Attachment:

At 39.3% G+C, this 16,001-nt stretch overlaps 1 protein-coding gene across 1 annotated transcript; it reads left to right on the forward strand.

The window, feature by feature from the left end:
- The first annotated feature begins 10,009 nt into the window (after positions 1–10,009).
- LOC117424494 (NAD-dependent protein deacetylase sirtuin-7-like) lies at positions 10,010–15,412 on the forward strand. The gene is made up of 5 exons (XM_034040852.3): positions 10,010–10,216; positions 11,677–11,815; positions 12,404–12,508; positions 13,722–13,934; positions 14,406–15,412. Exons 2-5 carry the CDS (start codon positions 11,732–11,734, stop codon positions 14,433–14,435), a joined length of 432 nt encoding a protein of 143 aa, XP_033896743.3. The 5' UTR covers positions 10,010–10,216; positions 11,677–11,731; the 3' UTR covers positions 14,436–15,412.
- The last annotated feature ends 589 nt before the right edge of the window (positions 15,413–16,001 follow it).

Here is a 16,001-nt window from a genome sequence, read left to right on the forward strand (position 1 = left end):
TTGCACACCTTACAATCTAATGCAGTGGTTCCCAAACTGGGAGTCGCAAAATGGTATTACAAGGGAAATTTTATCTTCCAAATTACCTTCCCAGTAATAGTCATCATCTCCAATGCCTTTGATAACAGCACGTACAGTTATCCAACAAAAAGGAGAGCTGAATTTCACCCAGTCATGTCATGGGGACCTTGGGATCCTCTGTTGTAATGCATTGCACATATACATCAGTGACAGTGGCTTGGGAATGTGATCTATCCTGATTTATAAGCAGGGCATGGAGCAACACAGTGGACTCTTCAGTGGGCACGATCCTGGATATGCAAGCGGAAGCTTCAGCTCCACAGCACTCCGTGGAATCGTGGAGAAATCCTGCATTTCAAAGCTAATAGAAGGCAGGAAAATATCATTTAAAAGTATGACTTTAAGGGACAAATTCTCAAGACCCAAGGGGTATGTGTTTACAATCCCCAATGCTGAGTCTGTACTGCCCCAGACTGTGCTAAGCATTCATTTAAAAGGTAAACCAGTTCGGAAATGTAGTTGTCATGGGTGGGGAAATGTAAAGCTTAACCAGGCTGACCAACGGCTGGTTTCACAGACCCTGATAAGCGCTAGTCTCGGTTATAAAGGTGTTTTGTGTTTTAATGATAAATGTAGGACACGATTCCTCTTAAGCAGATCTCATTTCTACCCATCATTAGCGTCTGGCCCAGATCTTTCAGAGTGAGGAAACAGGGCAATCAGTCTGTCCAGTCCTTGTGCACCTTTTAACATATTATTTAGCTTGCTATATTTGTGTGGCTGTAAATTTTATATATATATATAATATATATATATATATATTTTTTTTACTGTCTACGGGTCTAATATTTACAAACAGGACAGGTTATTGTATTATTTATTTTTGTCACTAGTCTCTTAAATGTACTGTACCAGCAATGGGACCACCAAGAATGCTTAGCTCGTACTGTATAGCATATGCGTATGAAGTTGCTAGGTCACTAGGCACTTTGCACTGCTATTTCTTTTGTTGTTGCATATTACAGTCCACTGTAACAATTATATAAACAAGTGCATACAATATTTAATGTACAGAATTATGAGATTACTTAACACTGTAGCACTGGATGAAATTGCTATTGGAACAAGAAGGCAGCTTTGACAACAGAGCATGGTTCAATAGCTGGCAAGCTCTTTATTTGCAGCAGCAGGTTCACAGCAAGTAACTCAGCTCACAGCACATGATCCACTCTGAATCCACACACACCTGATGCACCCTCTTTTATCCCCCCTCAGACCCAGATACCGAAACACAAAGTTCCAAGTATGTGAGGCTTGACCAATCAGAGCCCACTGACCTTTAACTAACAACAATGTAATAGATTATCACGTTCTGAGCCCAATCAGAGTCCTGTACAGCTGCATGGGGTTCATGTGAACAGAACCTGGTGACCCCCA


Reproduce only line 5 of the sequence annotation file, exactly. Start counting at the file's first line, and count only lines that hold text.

- The last annotated feature ends 589 nt before the right edge of the window (positions 15,413–16,001 follow it).